For European artists, Spain had long been the dark outsider, the mysterious peninsula, in their midst. With the Catholic Church and the monarchy in absolute control, unchecked by an impotent nobility and a large peasant class, Spain resisted ideals of the Renaissance and Enlightenment that helped guide much of the rest of Europe toward the modern world.
As an “outside” culture, Spain was often viewed in two dimensions or as received images — the exotic Moorish perfume, the kaleidoscopic Gypsy dances, the tart sensuousness of the native folk songs. But it’s that world largely of fantasy — brutal and sexy and unknowable — that stoked composers’ imaginations.
On Thursday night, the Atlanta Symphony Orchestra offered four views of Spain from a conductor who is half German and half Japanese and an Argentine pianist who lives in Italy. Both maintain international touring schedules.
Jun Märkl (left) has recorded a Debussy cycle (for Naxos), at the helm of the Orchestre National de Lyon, where he’s music director. He opened his ASO debut with Debussy’s popular “Ibéria,” from the triptych “Images.” This is music of identifiably Spanish rhythms and atmosphere. It shows the composer moving away from his hazy, Impressionistic style (of, say, “La Mer”) to thinner textures and original orchestral effects, where the listener’s attention is split between foreground and background (supple woodwinds against a slow orchestral swell in the background) or the wound-up, mechanical-sounding rhythm in the final movement, with its cubistic cross cutting.
Except for some scandalously out-of-tune viola playing in the first movement, Märkl had the ASO playing tightly and with a vivid sense of color. The music never quite flowed, however, as if the bar lines were audible. With familiarity, in repeat performances tonight and Sunday afternoon, the whole thing will likely sound less blocky, more fluid.
With his long baton in almost constant motion and a boyish grin, Märkl looks the part of a dashing conductor. His career started with a formidable push after a competition win in 1986 and studies with Leonard Bernstein and Seiji Ozawa.
Märkl and the orchestra delivered a formidable reading of Richard Strauss’ “Don Juan” that was sonically alive, with almost everything in place, yet not quite congealed — except for Elizabeth Koch’s melancholy and deeply expressive oboe solos, a highlight of the concert. Again, the whole thing sounded as if it needed one more day to cook.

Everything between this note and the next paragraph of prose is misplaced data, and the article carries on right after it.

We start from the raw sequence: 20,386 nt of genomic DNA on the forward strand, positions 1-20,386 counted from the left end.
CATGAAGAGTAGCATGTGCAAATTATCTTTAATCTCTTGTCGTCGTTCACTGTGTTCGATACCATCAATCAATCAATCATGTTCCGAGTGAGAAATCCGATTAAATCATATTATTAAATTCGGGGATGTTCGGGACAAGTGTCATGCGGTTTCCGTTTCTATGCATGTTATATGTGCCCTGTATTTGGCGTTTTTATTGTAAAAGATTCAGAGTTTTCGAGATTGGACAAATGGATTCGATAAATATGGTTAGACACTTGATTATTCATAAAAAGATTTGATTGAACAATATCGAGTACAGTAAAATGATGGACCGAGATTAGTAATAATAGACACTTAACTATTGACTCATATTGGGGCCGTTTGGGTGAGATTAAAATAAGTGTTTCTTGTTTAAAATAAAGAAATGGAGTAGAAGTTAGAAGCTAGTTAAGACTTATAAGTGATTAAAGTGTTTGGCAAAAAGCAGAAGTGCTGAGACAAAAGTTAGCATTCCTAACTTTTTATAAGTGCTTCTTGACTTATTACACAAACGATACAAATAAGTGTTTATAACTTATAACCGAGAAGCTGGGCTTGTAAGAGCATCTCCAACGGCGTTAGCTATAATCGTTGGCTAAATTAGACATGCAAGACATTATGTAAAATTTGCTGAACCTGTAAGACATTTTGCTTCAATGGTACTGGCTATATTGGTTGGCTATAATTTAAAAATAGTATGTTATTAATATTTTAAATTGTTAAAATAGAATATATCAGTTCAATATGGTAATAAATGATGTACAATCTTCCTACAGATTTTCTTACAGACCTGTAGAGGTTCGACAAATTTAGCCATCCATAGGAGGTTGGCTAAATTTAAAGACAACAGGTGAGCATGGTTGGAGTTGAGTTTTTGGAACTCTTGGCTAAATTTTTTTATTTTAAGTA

The first and last time the ASO performed Manuel de Falla’s “Nights in the Garden of Spain” — in 1974 under Robert Shaw and in 2002 under Robert Spano — the pianist was Alicia de Larrocha, the sovereign of Spanish piano music, who died at age 86 in 2009. Not really a concerto, the music was called “symphonic impressions” by the composer, and it shows his Parisian influences — a sort of aesthetic feedback loop in which French impressions of Spain returned home via actual Spanish composers.
Argentine pianist Ingrid Fliter had the solo part Thursday. A remarkable musician, Fliter integrated with the orchestra seamlessly and played with rich and somehow “feminine” phrasing. The orchestra more than once drowned her out, but the performance felt charged and compelling.
Maurice Ravel’s ballet “Boléro,” which begins very quietly and crescendos to a roaring finish, presented an interesting challenge for a debutant conductor, because the ASO can be an impressively loud orchestra. This is partly due to the acoustics of Symphony Hall, where the musicians can’t hear one another across the stage, and partly due to conductors (especially music director Spano) not insisting on a spectrum of dynamic levels. And the hall’s noisy air conditioner means the room itself isn’t at all quiet.
Thursday’s “Boléro” started with a lot of energy and thus not all that much room to expand. The opening is almost a concerto for orchestra, a sinuous Arabian theme passed around soloists in the ensemble, all against the merciless rat-a-tat of the snare drum. Märkl neatly blended the theme and Spanish dance rhythm into its modern scaffolding, a very pleasant dissonance. The audience gave each work of the evening a happy standing ovation — and applauded between movements too — but it was clear from the ovation that “Boléro” was what they’d come to hear.